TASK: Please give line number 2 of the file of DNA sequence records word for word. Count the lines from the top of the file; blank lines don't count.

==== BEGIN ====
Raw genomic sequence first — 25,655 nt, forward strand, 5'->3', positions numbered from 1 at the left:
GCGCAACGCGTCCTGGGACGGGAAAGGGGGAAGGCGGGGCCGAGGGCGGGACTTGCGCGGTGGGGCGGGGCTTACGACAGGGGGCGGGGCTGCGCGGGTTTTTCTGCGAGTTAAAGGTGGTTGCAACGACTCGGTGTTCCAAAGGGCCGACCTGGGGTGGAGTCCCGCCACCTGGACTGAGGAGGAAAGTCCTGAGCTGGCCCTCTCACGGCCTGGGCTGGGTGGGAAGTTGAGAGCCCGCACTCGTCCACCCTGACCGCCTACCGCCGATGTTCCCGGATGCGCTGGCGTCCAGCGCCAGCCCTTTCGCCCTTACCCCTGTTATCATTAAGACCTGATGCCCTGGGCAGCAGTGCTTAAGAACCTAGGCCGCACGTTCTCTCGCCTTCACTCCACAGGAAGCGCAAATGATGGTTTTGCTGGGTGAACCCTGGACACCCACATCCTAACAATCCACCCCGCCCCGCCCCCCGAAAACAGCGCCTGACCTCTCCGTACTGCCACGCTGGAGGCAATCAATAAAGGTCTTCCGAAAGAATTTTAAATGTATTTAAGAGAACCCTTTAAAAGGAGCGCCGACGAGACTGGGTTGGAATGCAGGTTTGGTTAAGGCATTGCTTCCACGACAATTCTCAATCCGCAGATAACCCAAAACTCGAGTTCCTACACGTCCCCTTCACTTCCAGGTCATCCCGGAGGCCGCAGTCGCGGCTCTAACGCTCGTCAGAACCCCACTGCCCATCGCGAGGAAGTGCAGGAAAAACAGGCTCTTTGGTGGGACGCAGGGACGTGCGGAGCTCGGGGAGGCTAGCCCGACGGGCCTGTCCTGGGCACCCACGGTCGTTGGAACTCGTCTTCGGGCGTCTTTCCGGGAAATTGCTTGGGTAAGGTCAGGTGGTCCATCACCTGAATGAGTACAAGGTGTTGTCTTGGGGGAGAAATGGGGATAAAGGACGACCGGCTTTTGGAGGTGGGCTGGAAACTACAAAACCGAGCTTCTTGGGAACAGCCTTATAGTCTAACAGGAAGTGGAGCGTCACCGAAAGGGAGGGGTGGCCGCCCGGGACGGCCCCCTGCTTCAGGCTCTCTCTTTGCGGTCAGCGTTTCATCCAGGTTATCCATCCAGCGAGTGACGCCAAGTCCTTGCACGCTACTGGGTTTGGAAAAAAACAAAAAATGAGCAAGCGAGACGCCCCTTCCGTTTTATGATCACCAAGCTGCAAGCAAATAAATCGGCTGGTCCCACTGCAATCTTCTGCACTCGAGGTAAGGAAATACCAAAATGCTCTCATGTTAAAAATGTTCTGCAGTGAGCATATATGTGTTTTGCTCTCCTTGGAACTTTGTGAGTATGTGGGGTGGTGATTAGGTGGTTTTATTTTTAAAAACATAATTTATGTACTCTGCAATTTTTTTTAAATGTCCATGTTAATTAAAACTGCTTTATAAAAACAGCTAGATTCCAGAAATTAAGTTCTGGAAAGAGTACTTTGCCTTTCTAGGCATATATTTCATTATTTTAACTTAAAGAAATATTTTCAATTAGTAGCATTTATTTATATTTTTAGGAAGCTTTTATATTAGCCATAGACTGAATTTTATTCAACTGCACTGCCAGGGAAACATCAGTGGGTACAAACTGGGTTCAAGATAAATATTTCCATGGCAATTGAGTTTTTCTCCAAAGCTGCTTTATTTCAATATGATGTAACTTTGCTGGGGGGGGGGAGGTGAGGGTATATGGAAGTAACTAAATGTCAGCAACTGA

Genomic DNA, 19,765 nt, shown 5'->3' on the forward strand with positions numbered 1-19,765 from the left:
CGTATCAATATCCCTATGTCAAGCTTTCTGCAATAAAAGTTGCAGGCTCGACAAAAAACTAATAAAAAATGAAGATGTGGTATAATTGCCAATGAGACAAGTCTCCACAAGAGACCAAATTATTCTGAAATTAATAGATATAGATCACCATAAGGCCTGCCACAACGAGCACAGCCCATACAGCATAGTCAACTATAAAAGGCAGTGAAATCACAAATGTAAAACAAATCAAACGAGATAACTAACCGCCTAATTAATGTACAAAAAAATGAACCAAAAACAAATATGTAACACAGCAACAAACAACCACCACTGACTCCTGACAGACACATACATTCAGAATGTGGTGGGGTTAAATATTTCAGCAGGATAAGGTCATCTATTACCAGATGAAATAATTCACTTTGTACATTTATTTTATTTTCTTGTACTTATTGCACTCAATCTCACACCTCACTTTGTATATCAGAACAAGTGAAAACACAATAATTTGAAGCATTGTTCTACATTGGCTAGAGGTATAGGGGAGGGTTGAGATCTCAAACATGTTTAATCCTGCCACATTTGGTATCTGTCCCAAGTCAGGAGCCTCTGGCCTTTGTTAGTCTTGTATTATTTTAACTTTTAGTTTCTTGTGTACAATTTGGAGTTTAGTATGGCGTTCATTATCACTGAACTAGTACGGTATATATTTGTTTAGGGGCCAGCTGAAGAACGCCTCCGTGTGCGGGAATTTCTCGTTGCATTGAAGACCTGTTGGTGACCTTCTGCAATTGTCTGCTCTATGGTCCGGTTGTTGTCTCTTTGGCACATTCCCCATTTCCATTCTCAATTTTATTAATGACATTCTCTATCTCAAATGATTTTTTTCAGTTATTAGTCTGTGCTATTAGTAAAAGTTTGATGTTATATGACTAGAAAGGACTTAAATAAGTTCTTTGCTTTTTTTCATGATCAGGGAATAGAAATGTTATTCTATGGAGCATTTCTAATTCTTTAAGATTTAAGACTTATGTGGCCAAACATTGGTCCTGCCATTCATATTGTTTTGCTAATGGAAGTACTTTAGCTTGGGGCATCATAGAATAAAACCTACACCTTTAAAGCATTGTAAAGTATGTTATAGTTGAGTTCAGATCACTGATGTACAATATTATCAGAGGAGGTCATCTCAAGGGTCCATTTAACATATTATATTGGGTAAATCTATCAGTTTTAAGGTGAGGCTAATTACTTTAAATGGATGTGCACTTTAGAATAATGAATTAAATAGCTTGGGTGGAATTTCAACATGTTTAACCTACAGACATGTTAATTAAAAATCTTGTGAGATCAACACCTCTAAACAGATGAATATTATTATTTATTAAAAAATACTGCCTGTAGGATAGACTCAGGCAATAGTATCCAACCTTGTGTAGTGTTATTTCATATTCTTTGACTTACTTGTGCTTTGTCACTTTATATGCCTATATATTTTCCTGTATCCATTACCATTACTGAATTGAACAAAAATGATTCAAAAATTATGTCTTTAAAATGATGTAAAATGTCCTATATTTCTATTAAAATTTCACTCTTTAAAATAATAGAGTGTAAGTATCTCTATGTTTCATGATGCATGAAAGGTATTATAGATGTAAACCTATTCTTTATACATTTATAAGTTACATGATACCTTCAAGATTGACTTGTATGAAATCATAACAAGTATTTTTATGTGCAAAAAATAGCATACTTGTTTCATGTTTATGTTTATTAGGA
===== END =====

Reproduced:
GCGCAACGCGTCCTGGGACGGGAAAGGGGGAAGGCGGGGCCGAGGGCGGGACTTGCGCGGTGGGGCGGGGCTTACGACAGGGGGCGGGGCTGCGCGGGTTTTTCTGCGAGTTAAAGGTGGTTGCAACGACTCGGTGTTCCAAAGGGCCGACCTGGGGTGGAGTCCCGCCACCTGGACTGAGGAGGAAAGTCCTGAGCTGGCCCTCTCACGGCCTGGGCTGGGTGGGAAGTTGAGAGCCCGCACTCGTCCACCCTGACCGCCTACCGCCGATGTTCCCGGATGCGCTGGCGTCCAGCGCCAGCCCTTTCGCCCTTACCCCTGTTATCATTAAGACCTGATGCCCTGGGCAGCAGTGCTTAAGAACCTAGGCCGCACGTTCTCTCGCCTTCACTCCACAGGAAGCGCAAATGATGGTTTTGCTGGGTGAACCCTGGACACCCACATCCTAACAATCCACCCCGCCCCGCCCCCCGAAAACAGCGCCTGACCTCTCCGTACTGCCACGCTGGAGGCAATCAATAAAGGTCTTCCGAAAGAATTTTAAATGTATTTAAGAGAACCCTTTAAAAGGAGCGCCGACGAGACTGGGTTGGAATGCAGGTTTGGTTAAGGCATTGCTTCCACGACAATTCTCAATCCGCAGATAACCCAAAACTCGAGTTCCTACACGTCCCCTTCACTTCCAGGTCATCCCGGAGGCCGCAGTCGCGGCTCTAACGCTCGTCAGAACCCCACTGCCCATCGCGAGGAAGTGCAGGAAAAACAGGCTCTTTGGTGGGACGCAGGGACGTGCGGAGCTCGGGGAGGCTAGCCCGACGGGCCTGTCCTGGGCACCCACGGTCGTTGGAACTCGTCTTCGGGCGTCTTTCCGGGAAATTGCTTGGGTAAGGTCAGGTGGTCCATCACCTGAATGAGTACAAGGTGTTGTCTTGGGGGAGAAATGGGGATAAAGGACGACCGGCTTTTGGAGGTGGGCTGGAAACTACAAAACCGAGCTTCTTGGGAACAGCCTTATAGTCTAACAGGAAGTGGAGCGTCACCGAAAGGGAGGGGTGGCCGCCCGGGACGGCCCCCTGCTTCAGGCTCTCTCTTTGCGGTCAGCGTTTCATCCAGGTTATCCATCCAGCGAGTGACGCCAAGTCCTTGCACGCTACTGGGTTTGGAAAAAAACAAAAAATGAGCAAGCGAGACGCCCCTTCCGTTTTATGATCACCAAGCTGCAAGCAAATAAATCGGCTGGTCCCACTGCAATCTTCTGCACTCGAGGTAAGGAAATACCAAAATGCTCTCATGTTAAAAATGTTCTGCAGTGAGCATATATGTGTTTTGCTCTCCTTGGAACTTTGTGAGTATGTGGGGTGGTGATTAGGTGGTTTTATTTTTAAAAACATAATTTATGTACTCTGCAATTTTTTTTAAATGTCCATGTTAATTAAAACTGCTTTATAAAAACAGCTAGATTCCAGAAATTAAGTTCTGGAAAGAGTACTTTGCCTTTCTAGGCATATATTTCATTATTTTAACTTAAAGAAATATTTTCAATTAGTAGCATTTATTTATATTTTTAGGAAGCTTTTATATTAGCCATAGACTGAATTTTATTCAACTGCACTGCCAGGGAAACATCAGTGGGTACAAACTGGGTTCAAGATAAATATTTCCATGGCAATTGAGTTTTTCTCCAAAGCTGCTTTATTTCAATATGATGTAACTTTGCTGGGGGGGGGGAGGTGAGGGTATATGGAAGTAACTAAATGTCAGCAACTGA